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Lafayette middle school teacher named Indiana Teacher of the Year

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10/26/21 Sharita Ware acceptance speech

Sharita Ware thanks God, her family and her students for the honor of the award. 

The Indiana Department of Education named East Tipp Middle School teacher Sharita Ware 2022 Indiana Teacher of the Year on Tuesday.

Ware teaches engineering technology to 7th and 8th graders and coaches for Maker Monday Hour and First Lego League at East Tipp.

“Mrs. Ware takes project-based learning to a whole new level,” said Kate Jenner, Indiana Secretary of Education. “She is known for solving real-world problems in her classroom, helping students build the skills they need to thrive as they prepare for high school and life beyond.”

Ware said she helps students bring together knowledge they’ve gained in different places.

“I’ve tried to be my authentic self, just wanting to bring the love of learning to my students,” she said. “Yes, there are skills our kids need to learn, but I think we’ve compartmentalized it and boiled it down to a place where the kids really struggle to make sense of it.”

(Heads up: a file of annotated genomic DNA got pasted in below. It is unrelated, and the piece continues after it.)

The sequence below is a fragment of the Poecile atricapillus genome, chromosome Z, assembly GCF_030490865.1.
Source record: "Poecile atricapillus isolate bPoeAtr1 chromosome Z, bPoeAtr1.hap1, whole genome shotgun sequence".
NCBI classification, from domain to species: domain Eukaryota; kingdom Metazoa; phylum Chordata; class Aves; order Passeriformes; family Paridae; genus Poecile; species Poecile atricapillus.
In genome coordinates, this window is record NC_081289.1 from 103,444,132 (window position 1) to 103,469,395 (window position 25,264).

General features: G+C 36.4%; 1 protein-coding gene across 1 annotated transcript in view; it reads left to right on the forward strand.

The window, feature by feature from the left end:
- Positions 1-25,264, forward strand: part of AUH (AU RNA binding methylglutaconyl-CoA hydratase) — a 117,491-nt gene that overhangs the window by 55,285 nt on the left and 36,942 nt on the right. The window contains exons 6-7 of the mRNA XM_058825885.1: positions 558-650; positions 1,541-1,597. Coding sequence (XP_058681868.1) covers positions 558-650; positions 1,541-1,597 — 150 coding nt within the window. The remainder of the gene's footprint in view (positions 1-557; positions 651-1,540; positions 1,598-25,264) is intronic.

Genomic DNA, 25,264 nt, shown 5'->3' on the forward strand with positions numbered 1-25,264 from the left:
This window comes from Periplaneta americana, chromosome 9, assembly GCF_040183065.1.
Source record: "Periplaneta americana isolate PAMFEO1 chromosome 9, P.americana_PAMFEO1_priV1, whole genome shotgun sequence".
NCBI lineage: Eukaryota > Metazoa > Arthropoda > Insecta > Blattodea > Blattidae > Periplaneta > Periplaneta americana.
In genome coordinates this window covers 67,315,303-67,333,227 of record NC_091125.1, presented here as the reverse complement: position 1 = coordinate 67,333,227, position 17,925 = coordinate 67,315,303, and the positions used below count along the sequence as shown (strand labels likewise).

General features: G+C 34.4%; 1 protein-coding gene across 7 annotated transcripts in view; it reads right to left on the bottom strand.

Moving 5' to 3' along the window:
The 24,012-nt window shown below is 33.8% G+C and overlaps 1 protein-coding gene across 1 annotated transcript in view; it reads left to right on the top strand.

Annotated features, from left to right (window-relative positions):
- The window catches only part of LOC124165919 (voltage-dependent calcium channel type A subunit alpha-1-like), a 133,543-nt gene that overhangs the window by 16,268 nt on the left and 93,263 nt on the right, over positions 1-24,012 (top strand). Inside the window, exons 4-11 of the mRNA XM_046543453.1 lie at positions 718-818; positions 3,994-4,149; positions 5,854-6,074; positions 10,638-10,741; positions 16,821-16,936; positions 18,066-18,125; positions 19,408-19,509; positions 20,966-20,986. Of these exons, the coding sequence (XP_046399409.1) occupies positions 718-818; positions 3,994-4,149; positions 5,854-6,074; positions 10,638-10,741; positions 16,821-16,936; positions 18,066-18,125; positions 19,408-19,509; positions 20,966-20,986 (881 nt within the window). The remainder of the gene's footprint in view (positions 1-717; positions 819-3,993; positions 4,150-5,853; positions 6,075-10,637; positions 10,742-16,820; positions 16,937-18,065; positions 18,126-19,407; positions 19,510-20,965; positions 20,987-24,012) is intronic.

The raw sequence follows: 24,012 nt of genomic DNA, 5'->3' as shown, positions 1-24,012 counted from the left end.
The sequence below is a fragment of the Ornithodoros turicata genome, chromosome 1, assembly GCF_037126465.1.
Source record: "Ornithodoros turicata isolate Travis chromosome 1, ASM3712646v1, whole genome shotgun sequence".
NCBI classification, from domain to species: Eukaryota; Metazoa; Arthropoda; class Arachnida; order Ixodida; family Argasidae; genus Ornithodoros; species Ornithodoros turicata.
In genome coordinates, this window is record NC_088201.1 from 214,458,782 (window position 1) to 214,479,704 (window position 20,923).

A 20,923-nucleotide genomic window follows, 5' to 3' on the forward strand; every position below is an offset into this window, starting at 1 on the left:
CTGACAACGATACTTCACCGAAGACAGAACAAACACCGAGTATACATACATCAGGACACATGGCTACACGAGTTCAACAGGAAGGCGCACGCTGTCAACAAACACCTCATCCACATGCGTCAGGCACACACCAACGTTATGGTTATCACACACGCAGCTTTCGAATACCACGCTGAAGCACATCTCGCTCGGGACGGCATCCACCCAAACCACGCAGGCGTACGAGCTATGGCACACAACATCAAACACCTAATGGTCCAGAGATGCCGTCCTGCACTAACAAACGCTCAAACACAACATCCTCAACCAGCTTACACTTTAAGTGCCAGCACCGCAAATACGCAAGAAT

Teaching is more than giving students information, Ware said. For her, it’s showing them how to believe in themselves.

“When you try to bring it all together, they don’t think they know that material, but they really do,” she said. “You just have to help them see it.”

Ware is a Purdue alumna with a bachelor’s degree in industrial engineering technology and a master’s in engineering and technology teacher education. She started out in industry but later decided to become a teacher.

“I feel that in some ways, people should work in some sort of industry before going into education,” she said. “Being able to bring in those real world experiences has been very, very helpful. I think the students see more value placed in me as a teacher because I could be doing other things. A little more respect is given because I have done something else, and I could do something else.”

Being a teacher sometimes calls for more than is written in the job requirements, she said.

“There’s so much you need to have in the classroom with students because you find yourself sometimes being a parent, sometimes dealing with issues that are totally unrelated to the content that you’re teaching. It can be overwhelming for young teachers.”

Ware’s husband and Honors College professor Jason Ware said he’s happy his wife’s efforts are being recognized.

“The students love her,” he said. “It’s really important to her that the students’ voices are heard in terms of their experiences.”

Part of the reason she’s so well-loved by students may be because her lessons teach far more than could be put on a test.

“I try to always bring the big picture, the real world aspect to things. I always tell my students that your character’s what you’ve got. You want to present your best self to people, and for you right now, that’s doing your best work.”

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